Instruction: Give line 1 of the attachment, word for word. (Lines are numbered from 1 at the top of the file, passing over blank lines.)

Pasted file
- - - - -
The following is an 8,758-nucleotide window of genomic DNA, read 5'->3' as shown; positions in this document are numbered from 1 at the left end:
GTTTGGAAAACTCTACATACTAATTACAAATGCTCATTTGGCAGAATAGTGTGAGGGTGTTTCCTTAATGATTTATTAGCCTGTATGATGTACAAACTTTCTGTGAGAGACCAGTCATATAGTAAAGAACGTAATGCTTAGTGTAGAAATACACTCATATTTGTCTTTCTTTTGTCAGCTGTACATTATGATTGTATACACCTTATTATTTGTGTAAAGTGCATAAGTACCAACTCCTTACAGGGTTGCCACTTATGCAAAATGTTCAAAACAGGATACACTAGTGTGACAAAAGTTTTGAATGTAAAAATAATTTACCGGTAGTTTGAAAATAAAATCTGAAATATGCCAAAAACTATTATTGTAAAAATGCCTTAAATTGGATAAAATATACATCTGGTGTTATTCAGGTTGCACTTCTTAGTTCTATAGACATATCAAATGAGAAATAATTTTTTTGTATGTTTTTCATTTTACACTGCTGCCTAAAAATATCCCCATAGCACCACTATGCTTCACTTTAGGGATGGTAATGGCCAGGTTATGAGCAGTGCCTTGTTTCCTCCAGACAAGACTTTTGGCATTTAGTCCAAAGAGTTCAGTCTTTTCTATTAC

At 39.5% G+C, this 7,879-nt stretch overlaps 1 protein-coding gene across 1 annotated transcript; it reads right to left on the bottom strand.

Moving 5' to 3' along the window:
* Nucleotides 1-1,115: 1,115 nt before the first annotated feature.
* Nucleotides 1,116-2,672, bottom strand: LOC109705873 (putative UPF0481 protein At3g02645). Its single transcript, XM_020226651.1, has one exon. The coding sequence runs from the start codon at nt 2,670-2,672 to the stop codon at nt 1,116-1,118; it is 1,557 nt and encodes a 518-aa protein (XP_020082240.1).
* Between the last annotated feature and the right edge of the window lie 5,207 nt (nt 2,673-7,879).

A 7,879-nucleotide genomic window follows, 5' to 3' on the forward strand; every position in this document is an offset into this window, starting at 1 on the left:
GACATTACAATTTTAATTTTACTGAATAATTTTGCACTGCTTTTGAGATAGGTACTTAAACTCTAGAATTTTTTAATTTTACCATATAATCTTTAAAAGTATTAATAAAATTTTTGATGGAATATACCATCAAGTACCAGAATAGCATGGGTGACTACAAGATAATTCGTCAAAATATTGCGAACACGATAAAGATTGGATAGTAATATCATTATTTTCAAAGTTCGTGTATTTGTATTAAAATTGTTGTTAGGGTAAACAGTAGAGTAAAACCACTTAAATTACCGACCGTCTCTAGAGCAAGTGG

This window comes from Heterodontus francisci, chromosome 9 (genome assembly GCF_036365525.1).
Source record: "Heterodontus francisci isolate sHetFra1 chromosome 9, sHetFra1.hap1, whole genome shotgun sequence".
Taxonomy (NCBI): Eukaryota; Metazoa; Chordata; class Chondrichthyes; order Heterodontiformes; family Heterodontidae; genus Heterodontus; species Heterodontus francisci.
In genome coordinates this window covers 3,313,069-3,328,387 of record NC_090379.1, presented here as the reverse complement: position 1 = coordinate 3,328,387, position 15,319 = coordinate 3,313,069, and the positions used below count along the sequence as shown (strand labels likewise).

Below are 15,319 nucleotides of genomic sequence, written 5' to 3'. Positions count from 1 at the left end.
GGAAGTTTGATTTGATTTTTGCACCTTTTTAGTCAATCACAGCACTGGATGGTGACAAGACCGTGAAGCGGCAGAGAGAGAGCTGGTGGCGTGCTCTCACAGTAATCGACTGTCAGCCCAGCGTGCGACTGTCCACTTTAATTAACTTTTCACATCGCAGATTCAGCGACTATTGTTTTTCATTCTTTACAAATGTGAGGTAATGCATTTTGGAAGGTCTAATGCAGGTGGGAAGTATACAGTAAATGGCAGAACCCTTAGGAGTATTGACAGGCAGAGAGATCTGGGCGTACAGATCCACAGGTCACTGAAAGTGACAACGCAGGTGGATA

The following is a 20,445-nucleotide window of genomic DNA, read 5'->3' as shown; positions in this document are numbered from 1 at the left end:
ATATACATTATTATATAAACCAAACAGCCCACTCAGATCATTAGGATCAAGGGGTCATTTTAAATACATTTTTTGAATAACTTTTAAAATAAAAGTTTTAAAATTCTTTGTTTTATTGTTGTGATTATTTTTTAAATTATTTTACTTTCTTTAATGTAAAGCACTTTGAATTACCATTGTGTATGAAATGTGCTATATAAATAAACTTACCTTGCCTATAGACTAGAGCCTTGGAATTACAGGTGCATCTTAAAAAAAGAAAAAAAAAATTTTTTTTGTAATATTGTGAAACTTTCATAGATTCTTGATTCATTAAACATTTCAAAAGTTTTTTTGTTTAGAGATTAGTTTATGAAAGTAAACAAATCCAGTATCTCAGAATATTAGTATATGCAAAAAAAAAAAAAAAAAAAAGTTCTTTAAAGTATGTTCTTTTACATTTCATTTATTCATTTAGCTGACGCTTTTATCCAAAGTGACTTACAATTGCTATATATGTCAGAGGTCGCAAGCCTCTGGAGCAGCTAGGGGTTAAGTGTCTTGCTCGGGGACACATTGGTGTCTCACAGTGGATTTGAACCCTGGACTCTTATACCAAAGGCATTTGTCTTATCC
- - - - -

The following is an 8,758-nucleotide window of genomic DNA, read 5'->3' as shown; positions in this document are numbered from 1 at the left end: